running a tech meetup is great but in order to make it truly inclusive there's got to be an online component

yesterday i gave at talk at the nyu women in computer club, winc, and it was super casual and a nice small group (it was midterms week). i gave a candid talk on how the industry is built on this weird foundation of toxic feedback and how we can help solve it by being better at giving feedback and fostering a good feedback culture, but ultimately women need to be prepared for shitty feedback in general (ie. catcalls, being called aggressive in performance reviews, etc). this blog isn't about feedback though lol maybe another day...

anyway, so it was in the q&a afterwards where the really interesting conversation occurred, and one particular question was around how to be a woman under 21 who needs to network but cannot go to the events that are typically held around the city.

cool fun free fact #1: i only do q&a at events where the massive majority of the audience is women

so i will be the first to tell anyone that i am complicit in the underage tech events problem. i run jerseyscript which is a super casual no-tech-talks meetup in jersey city. we meet at the barcade and people seem to enjoy it. the main problem is that only people 21+ can enjoy it and This Is A Problem For Me™ which is hard to solve because to run an event in a space that is all ages would require a lot of money and providing my own food and drinks.

cool fun free fact #2: 3 years ago when i first started jerseyscript, i paid $450 out of pocket per month for the event space but was too busy with my job to handle ticketing or finding sponsors, so that rarely happened and so i almost had to shut the meetup down to prevent draining my savings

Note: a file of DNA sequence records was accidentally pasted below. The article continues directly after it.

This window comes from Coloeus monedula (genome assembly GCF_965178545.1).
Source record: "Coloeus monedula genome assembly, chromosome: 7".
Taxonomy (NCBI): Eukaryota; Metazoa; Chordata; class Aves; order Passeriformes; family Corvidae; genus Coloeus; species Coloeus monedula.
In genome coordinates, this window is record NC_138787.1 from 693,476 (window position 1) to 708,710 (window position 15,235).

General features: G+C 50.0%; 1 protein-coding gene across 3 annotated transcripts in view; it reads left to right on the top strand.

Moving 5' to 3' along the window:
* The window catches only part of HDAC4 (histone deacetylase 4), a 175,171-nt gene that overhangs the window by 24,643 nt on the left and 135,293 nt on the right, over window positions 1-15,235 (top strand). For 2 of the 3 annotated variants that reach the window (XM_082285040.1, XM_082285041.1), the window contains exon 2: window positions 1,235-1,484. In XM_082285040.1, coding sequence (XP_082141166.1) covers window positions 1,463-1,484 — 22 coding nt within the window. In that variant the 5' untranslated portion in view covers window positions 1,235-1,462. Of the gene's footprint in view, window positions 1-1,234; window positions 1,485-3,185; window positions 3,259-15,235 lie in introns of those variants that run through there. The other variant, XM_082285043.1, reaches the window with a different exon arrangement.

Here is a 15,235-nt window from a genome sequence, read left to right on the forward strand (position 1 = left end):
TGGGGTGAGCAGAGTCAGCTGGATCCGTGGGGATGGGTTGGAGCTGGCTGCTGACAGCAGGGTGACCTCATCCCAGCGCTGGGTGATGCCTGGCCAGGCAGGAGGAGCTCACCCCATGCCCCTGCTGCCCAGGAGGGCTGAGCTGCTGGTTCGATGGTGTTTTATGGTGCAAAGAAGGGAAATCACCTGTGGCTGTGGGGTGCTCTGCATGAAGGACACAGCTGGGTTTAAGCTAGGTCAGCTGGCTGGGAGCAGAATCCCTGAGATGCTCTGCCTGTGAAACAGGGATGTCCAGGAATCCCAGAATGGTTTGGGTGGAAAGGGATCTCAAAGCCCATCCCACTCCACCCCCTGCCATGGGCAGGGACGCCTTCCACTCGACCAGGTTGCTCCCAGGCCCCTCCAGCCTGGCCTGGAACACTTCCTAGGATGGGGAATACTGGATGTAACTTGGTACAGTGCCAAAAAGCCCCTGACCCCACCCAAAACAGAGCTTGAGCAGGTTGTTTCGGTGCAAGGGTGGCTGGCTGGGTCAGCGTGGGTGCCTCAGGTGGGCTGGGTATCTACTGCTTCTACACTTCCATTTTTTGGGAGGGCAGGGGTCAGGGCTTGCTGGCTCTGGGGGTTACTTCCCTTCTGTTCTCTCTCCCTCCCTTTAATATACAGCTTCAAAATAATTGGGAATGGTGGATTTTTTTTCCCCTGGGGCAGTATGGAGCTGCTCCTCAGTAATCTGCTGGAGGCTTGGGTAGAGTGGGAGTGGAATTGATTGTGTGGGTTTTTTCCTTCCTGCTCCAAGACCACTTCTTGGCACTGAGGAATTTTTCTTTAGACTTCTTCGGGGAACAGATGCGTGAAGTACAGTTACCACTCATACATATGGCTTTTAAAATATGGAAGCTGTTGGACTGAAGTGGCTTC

being a community leader and organizer is hard and costs money and - most harder to find - time. and honestly, this isn't a problem i can solve on my own and so for the time being i tell younger folks about the slack channels of my and other meetups i know that have them. this has turned out to be quite effective for them, and they get to know a lot of us older folks in the community - and even end up with mentors!

the idea behind having a chat room behind your brick-and-mortar meetup is not only great to include younger folks (as most meetups tend to be 21+), but also those who live a sober lifestyle, cannot afford the travel or tickets, cannot physically attend for whatever reason, or simply and completely reasonably have a hard time attending large gatherings of strangers.

cool fun free fact #3: i, personally, have fallen into each of these categories at some point in my life, and i know for a fact that it had kept me from some excellent opportunities - which are hard to come by as a woman in tech.

anyway this is a lot of words to say that if you want to run a tech meetup or do already, i'd seriously consider having something like a slack team to go along with it and not only make it open to those who physically attend the meetup. your meetup should already have a code of conduct, and it should also apply to the group chat. and yes, this will take work to moderate and stay involved, but it's really important work to do the job of community leadership and organization well.

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xoxo j$

ps. slack, you should have a free tier for community organized meetups that don't cap the searchable messages at 10k :)